The visual system is the largest sensory modality in modern humans ( Homo sapiens, herein referred to simply as qhumansq) and closely related species, and the size and organization of human visual brain structures have played a central role in discussions of brain evolution. It has been argued that changes in the relative sizes of visual system structures prior to encephalization provide evidence of reorganization in the human lineage. Yet very little is known about the organization of the visual brain structures in the taxa phylogenetically closest to humans---the apes---thus making it difficult to evaluate hypotheses about recent evolutionary changes. Here, visual brain structures---the lateral geniculate nucleus (LGN), the primary visual cortex (V1), and three extrastriate areas (V2, VP and V5)---are compared at several anatomical levels in hominoid species. First, the histological organization of hominoid striate and extrastriate cortical areas are compared in terms of cell volume densities and laminar patterns. Second, hominoid visual brain structure volumetric data are used to determine whether the human brain departs from hominoid and other primate patterns of brain organization. V1 volumes are then compared to lunate sulcus position to investigate the reliability of inferences about brain reorganization made on fossil hominin endocasts. Third, the LGN laminar pattern is investigated in catarrhine species. The results indicate that hominoid visual brain structures show evidence of reorganization at multiple anatomical levels. Humans are found to have relatively reduced V1 and LGN volumes. Chimpanzees and bonobos differ from each other in the size and histological organization of visual areas. Apparent similarities in the visual systems of macaques and humans are reevaluated due to differences between cercopithecoids and hominoids in visual brain structure scaling relationships, and also homoplasy in LGN structure within the catarrhines. The data obtained for this study suggest that interspecific variability in visual system structures can arise independently of global brain and body size scaling relationships.Further, the procedure for segmenting cell bodies from neuropil was adjusted so as to be optimized for this higher magnification. ... Next, each image frame was converted to binary values using adaptive thresholding, and further subdivided into a grid of 81x61 measuring fields ... Profiles were extracted using a MatLab v.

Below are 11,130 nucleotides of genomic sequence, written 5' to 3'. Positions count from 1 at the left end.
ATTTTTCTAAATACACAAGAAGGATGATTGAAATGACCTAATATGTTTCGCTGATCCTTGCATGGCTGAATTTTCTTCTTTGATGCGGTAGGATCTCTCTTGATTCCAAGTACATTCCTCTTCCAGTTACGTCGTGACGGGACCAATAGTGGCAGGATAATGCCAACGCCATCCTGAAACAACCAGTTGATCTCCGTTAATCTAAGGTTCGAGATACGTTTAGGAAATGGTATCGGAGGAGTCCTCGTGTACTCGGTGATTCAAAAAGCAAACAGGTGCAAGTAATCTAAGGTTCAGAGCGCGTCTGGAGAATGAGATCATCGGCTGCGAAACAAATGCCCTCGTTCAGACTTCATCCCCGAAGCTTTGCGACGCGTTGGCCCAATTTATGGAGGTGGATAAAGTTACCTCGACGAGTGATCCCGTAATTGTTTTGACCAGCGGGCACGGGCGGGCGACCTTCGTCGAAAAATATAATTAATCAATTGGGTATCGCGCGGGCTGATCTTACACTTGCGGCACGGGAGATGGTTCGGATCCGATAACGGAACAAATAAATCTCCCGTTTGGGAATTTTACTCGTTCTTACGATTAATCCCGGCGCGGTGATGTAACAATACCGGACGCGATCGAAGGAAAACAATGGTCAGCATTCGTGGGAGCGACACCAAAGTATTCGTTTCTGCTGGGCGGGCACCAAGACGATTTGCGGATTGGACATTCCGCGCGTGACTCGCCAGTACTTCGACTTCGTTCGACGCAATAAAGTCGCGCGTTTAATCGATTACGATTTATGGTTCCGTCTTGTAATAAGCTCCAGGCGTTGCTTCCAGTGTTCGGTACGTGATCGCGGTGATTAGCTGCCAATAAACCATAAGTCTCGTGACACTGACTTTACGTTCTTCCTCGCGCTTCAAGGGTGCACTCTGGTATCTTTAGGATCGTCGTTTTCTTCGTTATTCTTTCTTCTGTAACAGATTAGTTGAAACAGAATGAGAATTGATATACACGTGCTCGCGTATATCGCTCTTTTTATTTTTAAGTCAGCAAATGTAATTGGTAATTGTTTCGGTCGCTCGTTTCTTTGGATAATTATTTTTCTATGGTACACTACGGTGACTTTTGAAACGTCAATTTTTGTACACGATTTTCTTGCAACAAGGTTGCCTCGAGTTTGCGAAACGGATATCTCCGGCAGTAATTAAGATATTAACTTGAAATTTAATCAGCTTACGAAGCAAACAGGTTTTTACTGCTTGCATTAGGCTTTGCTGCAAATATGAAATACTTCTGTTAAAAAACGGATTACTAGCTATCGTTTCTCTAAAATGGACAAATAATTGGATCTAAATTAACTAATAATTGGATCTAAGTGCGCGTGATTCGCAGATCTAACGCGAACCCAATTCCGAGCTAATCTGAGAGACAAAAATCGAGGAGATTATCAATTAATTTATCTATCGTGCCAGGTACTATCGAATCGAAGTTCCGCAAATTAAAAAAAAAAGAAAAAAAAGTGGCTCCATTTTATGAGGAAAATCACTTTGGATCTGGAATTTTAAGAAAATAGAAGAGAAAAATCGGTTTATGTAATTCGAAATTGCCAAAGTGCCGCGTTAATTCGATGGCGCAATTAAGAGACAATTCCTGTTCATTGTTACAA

|Title||:||Hominoid Brain Organization: Histometric and Morphometric Comparisons of Visual Brain Structures|
|Publisher||:||ProQuest - 2008|